More Than Mobile
A few mornings a week, I am awakened by a call on my mobile phone. The offer ranges from a new credit card to more life insurance to banking services, and I usually hang up once I hear stylish, sing-songy, pre-recorded Hindi.
From left, Shohinee Ghosh, 25, Nitin Mahajan, 26, and Rahul Sharma, 26, use mobiles at Cafe Coffee Day in New Delhi. (Photos by Nitin Mukul) |
During this short time in India, my phone here has morphed into much more than its counterpart in the States. And there's more to it than the fact that I call it a "mobile," not a cell phone.
To invite people to a birthday party for Nitin (yes, he arrived on Wednesday, hence the delay in blogging) this past weekend, I text-messaged them. He also received more text messages wishing him "many happy returns of the day" (that's a taste of Indian English for you) than phone calls. Oh, and forgive me for using the term "text message"; here, it's "SMSing," an acronym-cum-verb that stands for "short message service."
I've become addicted to this television program, "Nach Baliye" -- imagine a Bollywood dance version of "American Idol" -- and to vote for my favorite couple, I punch 646 on my mobile phone and type in their special code.
Rahul Sharma, 26, shows off his mobile at Café Coffee Day in New Delhi.
My mobile's address book came with phone numbers for food delivery (the cuisine of "pizza" gets its own entry), astrologers, a car helpline, cricket scores, doctors, florists, breaking news and train schedules. Many coffee shops have kiosks where you can charge your mobile. You can pay your bills via mobile.
The most low-tech-looking street vendors -- people who usually peddle newspapers and paan, a betel leaf wrapped around a mixture of pastes and spices and sometimes tobacco -- now sell pre-paid SIM cards. Rare has become the surface, from bench to bus to billboard, that is not covered by an advertisement for a mobile company.
The growth has been explosive. In 2001 there were 5,479 registered mobile lines in India. Now there are 69,074 -- more than 12 times as many in just four years.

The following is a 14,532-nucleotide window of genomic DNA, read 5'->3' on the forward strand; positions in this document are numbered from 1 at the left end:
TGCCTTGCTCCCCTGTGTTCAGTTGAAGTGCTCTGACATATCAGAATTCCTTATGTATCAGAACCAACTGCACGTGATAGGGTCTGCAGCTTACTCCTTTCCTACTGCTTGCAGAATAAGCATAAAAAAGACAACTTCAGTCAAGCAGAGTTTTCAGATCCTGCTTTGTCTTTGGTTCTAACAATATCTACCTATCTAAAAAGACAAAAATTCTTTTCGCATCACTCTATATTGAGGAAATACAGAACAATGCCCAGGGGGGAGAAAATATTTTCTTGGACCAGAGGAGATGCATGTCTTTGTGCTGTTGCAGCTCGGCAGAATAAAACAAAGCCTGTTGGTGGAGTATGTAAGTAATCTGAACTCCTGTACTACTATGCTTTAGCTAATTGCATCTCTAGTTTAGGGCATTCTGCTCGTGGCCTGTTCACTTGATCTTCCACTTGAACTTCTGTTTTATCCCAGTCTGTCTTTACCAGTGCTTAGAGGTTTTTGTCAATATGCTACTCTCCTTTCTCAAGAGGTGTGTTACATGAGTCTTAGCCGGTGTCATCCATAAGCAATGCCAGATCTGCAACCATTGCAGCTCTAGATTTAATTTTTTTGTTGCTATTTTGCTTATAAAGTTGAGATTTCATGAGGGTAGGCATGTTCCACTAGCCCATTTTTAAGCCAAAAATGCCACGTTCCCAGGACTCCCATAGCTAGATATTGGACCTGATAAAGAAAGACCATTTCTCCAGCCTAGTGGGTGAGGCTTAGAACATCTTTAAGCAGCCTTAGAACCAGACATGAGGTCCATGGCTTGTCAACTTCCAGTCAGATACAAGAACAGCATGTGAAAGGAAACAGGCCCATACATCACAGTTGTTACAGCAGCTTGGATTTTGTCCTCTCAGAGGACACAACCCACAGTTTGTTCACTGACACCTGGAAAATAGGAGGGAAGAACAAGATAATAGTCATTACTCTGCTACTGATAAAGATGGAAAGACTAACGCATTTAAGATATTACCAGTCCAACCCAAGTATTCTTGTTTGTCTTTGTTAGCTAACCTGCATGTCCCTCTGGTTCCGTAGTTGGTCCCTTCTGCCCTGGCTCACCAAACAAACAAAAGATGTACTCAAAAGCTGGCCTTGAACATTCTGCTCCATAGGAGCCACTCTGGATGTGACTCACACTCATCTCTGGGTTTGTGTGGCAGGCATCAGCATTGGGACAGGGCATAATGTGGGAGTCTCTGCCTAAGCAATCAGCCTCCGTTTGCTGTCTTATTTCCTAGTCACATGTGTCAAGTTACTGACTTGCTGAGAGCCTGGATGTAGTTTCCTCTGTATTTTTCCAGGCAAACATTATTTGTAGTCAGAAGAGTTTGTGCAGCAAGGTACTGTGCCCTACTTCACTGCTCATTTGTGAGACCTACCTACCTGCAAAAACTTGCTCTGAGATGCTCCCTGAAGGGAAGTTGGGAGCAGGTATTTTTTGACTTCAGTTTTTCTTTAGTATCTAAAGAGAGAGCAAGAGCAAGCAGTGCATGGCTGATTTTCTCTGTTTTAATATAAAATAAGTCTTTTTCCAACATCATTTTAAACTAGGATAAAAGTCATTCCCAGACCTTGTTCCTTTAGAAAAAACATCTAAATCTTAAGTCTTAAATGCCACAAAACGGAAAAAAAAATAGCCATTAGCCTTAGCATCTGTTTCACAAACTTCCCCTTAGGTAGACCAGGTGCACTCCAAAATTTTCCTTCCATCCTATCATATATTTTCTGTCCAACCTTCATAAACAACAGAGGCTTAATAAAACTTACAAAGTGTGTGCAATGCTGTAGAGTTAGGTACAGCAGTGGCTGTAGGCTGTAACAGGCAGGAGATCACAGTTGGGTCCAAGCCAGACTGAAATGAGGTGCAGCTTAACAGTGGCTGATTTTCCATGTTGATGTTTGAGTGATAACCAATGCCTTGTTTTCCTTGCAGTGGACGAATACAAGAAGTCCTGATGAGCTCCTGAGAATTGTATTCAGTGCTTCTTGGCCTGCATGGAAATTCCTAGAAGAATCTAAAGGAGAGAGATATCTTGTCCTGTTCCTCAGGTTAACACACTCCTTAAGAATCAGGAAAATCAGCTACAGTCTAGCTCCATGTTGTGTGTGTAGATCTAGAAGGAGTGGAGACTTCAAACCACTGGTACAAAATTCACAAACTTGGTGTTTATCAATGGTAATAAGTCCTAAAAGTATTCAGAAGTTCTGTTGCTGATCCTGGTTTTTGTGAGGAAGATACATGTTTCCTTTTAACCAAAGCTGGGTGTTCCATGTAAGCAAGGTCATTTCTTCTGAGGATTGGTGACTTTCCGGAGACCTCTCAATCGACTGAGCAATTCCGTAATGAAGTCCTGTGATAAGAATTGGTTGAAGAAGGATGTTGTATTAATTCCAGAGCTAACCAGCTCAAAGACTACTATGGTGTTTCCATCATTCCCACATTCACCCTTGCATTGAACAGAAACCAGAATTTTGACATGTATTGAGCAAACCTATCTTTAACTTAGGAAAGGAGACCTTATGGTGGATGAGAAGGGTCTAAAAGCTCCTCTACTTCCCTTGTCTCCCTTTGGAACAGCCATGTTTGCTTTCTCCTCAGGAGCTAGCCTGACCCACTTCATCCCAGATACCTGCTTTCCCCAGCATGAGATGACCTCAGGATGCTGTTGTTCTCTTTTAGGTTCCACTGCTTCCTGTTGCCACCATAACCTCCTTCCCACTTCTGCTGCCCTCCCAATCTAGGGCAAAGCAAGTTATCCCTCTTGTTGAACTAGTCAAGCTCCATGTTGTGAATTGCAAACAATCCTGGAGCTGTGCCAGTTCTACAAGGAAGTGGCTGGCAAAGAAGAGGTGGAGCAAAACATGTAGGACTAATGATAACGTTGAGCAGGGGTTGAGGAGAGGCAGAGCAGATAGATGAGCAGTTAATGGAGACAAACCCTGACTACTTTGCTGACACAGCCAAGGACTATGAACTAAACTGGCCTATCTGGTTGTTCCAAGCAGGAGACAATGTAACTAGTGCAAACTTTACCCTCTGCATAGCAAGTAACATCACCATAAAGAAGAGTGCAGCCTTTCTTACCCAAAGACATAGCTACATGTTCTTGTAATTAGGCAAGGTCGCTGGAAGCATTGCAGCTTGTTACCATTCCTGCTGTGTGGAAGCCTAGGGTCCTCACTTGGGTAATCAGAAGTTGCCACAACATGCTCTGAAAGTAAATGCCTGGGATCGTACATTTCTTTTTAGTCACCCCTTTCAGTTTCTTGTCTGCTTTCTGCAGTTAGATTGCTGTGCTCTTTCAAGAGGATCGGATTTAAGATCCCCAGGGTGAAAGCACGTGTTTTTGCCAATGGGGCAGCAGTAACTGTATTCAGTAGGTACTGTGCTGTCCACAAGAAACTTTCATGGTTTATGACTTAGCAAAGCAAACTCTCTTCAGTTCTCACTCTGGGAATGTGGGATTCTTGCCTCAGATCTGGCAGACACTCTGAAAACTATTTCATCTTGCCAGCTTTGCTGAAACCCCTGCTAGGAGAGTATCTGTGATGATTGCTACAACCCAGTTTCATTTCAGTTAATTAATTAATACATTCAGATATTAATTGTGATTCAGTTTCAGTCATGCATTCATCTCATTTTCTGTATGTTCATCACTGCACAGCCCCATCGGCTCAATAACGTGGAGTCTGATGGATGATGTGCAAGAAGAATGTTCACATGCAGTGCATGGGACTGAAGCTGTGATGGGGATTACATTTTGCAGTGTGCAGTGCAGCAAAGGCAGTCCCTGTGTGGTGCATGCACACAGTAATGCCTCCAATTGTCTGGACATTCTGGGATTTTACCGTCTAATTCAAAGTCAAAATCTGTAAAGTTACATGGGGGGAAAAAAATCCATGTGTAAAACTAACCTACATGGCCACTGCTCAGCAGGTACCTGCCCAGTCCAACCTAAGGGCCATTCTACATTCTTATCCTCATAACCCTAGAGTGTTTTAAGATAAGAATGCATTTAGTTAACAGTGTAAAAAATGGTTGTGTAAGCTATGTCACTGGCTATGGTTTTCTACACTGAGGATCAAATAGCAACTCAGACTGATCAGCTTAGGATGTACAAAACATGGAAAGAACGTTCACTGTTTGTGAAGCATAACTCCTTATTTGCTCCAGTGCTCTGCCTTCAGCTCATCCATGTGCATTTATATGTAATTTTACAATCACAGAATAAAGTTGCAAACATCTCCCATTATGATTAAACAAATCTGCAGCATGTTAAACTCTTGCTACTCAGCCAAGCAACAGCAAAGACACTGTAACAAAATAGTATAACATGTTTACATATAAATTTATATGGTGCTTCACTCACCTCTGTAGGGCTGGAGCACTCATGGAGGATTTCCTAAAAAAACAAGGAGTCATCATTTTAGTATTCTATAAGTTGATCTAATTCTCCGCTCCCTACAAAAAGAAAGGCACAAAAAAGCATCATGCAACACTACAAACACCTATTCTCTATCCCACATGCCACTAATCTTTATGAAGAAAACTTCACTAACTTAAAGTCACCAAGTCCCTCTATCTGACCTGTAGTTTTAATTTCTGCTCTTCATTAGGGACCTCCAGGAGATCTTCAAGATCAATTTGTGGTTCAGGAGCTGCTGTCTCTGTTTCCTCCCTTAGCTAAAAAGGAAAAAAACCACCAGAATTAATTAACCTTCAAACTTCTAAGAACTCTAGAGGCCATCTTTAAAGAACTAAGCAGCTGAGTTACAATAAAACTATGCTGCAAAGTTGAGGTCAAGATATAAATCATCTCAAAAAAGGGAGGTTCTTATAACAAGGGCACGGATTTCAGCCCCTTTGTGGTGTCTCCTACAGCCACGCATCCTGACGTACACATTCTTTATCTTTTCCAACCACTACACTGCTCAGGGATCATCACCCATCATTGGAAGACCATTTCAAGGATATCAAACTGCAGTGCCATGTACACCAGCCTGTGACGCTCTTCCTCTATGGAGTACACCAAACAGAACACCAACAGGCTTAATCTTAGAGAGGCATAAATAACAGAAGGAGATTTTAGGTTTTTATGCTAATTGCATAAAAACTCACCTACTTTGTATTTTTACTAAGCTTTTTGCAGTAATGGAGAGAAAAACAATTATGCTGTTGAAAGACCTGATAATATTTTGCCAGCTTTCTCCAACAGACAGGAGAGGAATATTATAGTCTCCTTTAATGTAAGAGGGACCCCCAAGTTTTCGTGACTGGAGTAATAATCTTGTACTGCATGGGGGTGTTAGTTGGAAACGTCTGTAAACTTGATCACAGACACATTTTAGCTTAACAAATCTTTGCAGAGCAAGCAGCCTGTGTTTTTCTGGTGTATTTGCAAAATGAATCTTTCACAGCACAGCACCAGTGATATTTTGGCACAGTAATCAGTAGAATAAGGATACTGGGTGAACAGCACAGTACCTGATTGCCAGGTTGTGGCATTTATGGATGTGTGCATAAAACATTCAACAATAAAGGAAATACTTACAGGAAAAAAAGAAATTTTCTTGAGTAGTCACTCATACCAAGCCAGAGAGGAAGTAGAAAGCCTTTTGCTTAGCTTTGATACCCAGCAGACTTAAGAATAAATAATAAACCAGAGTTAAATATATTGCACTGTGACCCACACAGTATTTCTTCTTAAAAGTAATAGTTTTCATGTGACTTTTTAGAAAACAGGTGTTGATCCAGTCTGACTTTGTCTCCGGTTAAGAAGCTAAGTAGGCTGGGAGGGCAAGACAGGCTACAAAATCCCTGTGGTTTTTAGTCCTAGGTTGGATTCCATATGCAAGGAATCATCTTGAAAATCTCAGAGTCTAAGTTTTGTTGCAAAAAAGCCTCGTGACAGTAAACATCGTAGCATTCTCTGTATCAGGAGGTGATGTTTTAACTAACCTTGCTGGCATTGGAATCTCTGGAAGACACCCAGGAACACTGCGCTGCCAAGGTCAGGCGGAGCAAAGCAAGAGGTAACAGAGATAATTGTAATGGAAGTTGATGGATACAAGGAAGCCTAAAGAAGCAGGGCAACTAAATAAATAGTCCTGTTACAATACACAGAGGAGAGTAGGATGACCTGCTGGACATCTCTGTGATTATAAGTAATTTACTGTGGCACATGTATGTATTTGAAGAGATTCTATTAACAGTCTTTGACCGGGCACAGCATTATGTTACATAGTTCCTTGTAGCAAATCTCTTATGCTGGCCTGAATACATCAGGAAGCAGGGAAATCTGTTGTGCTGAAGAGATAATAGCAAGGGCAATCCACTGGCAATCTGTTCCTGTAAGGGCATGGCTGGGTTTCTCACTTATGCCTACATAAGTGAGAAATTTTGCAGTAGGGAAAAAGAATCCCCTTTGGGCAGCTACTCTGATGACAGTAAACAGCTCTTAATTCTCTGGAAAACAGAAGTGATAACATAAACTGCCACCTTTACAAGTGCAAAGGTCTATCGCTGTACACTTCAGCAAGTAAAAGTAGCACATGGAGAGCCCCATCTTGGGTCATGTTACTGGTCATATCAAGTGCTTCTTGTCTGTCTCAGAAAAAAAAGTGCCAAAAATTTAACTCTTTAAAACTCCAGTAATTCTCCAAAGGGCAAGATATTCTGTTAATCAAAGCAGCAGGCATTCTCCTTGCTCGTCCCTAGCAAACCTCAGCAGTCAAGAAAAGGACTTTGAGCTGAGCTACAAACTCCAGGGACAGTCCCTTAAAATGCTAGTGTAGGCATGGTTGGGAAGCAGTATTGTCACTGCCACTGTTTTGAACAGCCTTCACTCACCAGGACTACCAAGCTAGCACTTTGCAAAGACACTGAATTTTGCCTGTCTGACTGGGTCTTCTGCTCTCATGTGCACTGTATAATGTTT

Shohinee Ghosh, 25, sends an SMS at Café Coffee Day in New Delhi. The billboard boasts the services of mobile service provider AirTel.
But according to at least one telecommunications analyst, India still has a way to go before catching up to fellow Asian nations.
"When you compare India with other markets, it's behind," said Farid Yunas, a Malaysia-based wireless and mobile analyst for the Yankee Group. "Outside the cities, there isn't much mobile penetration. In India, mobile penetration is still in single digits." (Taiwan is over 100 percent, by comparison.)
Which led me to wonder how far behind the States might be. It's about 50 percent, by one estimate.
Penetration aside, I still feel like an idiot compared to urban dwellers here. For Nitin's invitation, I could not figure out how to get a zero into the message (the "0" key is the space bar on my phone) so I asked people to arrive at 8:31 p.m.
I am also a slowpoke SMS-er. The other day, while trying to let my cousin Pinku know "we are close" I found myself on his front porch before I could send the message ... er ... SMS.
And this afternoon, as we drove through Delhi with Nitin's uncle Gega, he kept trying to turn off what he thought was a loud Bollywood song on the radio. Oddly enough, it just kept playing.
Finally, Nitin noticed the sound coming from Gega's pants, not the car speakers. Apparently, our cousin had installed it on Gega's mobile, unbeknownst to him and unrecognizable as a ring tone to us Americans in the car.
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